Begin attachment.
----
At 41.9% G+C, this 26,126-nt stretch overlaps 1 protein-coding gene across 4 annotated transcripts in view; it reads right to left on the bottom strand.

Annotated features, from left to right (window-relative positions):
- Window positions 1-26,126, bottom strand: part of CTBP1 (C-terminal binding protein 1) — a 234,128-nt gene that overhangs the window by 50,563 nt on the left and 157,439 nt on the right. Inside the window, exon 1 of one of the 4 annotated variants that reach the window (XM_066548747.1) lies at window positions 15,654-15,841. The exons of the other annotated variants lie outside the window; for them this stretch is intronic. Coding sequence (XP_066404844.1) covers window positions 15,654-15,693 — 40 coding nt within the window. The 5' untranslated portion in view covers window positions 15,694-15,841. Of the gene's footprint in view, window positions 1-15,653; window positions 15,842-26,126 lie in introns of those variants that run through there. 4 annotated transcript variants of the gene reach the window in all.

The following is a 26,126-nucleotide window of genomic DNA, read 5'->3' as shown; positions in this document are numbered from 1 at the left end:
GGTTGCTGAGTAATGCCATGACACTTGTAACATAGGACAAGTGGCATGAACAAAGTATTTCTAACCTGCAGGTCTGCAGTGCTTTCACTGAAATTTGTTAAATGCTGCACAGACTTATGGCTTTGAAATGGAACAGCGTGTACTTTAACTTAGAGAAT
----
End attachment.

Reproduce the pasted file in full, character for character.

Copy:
At 41.9% G+C, this 26,126-nt stretch overlaps 1 protein-coding gene across 4 annotated transcripts in view; it reads right to left on the bottom strand.

Annotated features, from left to right (window-relative positions):
- Window positions 1-26,126, bottom strand: part of CTBP1 (C-terminal binding protein 1) — a 234,128-nt gene that overhangs the window by 50,563 nt on the left and 157,439 nt on the right. Inside the window, exon 1 of one of the 4 annotated variants that reach the window (XM_066548747.1) lies at window positions 15,654-15,841. The exons of the other annotated variants lie outside the window; for them this stretch is intronic. Coding sequence (XP_066404844.1) covers window positions 15,654-15,693 — 40 coding nt within the window. The 5' untranslated portion in view covers window positions 15,694-15,841. Of the gene's footprint in view, window positions 1-15,653; window positions 15,842-26,126 lie in introns of those variants that run through there. 4 annotated transcript variants of the gene reach the window in all.

The following is a 26,126-nucleotide window of genomic DNA, read 5'->3' as shown; positions in this document are numbered from 1 at the left end:
GGTTGCTGAGTAATGCCATGACACTTGTAACATAGGACAAGTGGCATGAACAAAGTATTTCTAACCTGCAGGTCTGCAGTGCTTTCACTGAAATTTGTTAAATGCTGCACAGACTTATGGCTTTGAAATGGAACAGCGTGTACTTTAACTTAGAGAAT